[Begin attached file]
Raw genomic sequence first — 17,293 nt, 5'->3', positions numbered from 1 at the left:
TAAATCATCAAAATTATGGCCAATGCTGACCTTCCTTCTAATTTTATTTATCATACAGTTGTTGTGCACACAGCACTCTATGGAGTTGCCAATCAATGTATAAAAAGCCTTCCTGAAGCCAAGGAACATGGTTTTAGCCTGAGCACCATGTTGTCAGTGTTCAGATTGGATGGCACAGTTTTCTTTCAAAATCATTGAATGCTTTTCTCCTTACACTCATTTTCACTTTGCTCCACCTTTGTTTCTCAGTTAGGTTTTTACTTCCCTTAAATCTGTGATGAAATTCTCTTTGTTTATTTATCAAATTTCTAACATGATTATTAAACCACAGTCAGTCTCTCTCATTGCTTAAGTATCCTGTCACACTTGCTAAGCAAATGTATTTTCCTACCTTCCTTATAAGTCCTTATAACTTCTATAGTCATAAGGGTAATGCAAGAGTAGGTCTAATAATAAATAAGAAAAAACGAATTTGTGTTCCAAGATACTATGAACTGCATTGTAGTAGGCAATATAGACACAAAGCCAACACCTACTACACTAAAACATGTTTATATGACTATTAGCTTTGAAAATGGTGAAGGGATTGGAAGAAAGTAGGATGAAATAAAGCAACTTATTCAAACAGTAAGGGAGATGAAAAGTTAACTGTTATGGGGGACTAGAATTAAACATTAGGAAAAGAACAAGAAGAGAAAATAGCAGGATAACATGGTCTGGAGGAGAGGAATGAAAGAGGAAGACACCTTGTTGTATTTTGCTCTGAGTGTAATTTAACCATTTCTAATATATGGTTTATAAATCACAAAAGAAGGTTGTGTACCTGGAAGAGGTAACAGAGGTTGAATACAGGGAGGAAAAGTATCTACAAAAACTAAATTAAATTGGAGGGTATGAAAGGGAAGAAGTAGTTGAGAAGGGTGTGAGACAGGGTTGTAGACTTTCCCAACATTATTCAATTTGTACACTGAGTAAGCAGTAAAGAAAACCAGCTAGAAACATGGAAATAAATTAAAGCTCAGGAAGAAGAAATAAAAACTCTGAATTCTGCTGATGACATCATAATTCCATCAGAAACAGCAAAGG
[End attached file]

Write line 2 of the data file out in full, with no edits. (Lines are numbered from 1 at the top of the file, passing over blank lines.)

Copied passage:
TAAATCATCAAAATTATGGCCAATGCTGACCTTCCTTCTAATTTTATTTATCATACAGTTGTTGTGCACACAGCACTCTATGGAGTTGCCAATCAATGTATAAAAAGCCTTCCTGAAGCCAAGGAACATGGTTTTAGCCTGAGCACCATGTTGTCAGTGTTCAGATTGGATGGCACAGTTTTCTTTCAAAATCATTGAATGCTTTTCTCCTTACACTCATTTTCACTTTGCTCCACCTTTGTTTCTCAGTTAGGTTTTTACTTCCCTTAAATCTGTGATGAAATTCTCTTTGTTTATTTATCAAATTTCTAACATGATTATTAAACCACAGTCAGTCTCTCTCATTGCTTAAGTATCCTGTCACACTTGCTAAGCAAATGTATTTTCCTACCTTCCTTATAAGTCCTTATAACTTCTATAGTCATAAGGGTAATGCAAGAGTAGGTCTAATAATAAATAAGAAAAAACGAATTTGTGTTCCAAGATACTATGAACTGCATTGTAGTAGGCAATATAGACACAAAGCCAACACCTACTACACTAAAACATGTTTATATGACTATTAGCTTTGAAAATGGTGAAGGGATTGGAAGAAAGTAGGATGAAATAAAGCAACTTATTCAAACAGTAAGGGAGATGAAAAGTTAACTGTTATGGGGGACTAGAATTAAACATTAGGAAAAGAACAAGAAGAGAAAATAGCAGGATAACATGGTCTGGAGGAGAGGAATGAAAGAGGAAGACACCTTGTTGTATTTTGCTCTGAGTGTAATTTAACCATTTCTAATATATGGTTTATAAATCACAAAAGAAGGTTGTGTACCTGGAAGAGGTAACAGAGGTTGAATACAGGGAGGAAAAGTATCTACAAAAACTAAATTAAATTGGAGGGTATGAAAGGGAAGAAGTAGTTGAGAAGGGTGTGAGACAGGGTTGTAGACTTTCCCAACATTATTCAATTTGTACACTGAGTAAGCAGTAAAGAAAACCAGCTAGAAACATGGAAATAAATTAAAGCTCAGGAAGAAGAAATAAAAACTCTGAATTCTGCTGATGACATCATAATTCCATCAGAAACAGCAAAGG